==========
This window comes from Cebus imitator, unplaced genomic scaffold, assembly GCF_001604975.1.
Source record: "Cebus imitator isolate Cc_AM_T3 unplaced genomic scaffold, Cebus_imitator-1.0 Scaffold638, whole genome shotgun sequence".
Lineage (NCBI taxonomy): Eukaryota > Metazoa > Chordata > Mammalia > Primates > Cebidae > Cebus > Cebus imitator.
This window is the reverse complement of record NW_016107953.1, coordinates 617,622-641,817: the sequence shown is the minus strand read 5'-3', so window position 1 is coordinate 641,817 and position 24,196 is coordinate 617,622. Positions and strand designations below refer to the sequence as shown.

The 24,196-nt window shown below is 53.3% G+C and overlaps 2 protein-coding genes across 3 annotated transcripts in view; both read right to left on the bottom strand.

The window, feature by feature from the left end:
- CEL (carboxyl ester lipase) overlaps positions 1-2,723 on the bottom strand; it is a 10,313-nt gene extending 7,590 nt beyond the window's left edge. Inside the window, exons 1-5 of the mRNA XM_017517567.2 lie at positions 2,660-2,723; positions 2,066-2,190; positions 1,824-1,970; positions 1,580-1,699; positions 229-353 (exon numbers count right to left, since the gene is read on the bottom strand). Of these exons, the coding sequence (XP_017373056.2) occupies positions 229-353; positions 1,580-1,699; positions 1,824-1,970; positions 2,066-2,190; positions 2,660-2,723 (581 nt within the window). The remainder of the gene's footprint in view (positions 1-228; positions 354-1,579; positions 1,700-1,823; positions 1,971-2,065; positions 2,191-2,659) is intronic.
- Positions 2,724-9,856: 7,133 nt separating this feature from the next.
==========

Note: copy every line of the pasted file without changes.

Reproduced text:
This window comes from Cebus imitator, unplaced genomic scaffold, assembly GCF_001604975.1.
Source record: "Cebus imitator isolate Cc_AM_T3 unplaced genomic scaffold, Cebus_imitator-1.0 Scaffold638, whole genome shotgun sequence".
Lineage (NCBI taxonomy): Eukaryota > Metazoa > Chordata > Mammalia > Primates > Cebidae > Cebus > Cebus imitator.
This window is the reverse complement of record NW_016107953.1, coordinates 617,622-641,817: the sequence shown is the minus strand read 5'-3', so window position 1 is coordinate 641,817 and position 24,196 is coordinate 617,622. Positions and strand designations below refer to the sequence as shown.

The 24,196-nt window shown below is 53.3% G+C and overlaps 2 protein-coding genes across 3 annotated transcripts in view; both read right to left on the bottom strand.

The window, feature by feature from the left end:
- CEL (carboxyl ester lipase) overlaps positions 1-2,723 on the bottom strand; it is a 10,313-nt gene extending 7,590 nt beyond the window's left edge. Inside the window, exons 1-5 of the mRNA XM_017517567.2 lie at positions 2,660-2,723; positions 2,066-2,190; positions 1,824-1,970; positions 1,580-1,699; positions 229-353 (exon numbers count right to left, since the gene is read on the bottom strand). Of these exons, the coding sequence (XP_017373056.2) occupies positions 229-353; positions 1,580-1,699; positions 1,824-1,970; positions 2,066-2,190; positions 2,660-2,723 (581 nt within the window). The remainder of the gene's footprint in view (positions 1-228; positions 354-1,579; positions 1,700-1,823; positions 1,971-2,065; positions 2,191-2,659) is intronic.
- Positions 2,724-9,856: 7,133 nt separating this feature from the next.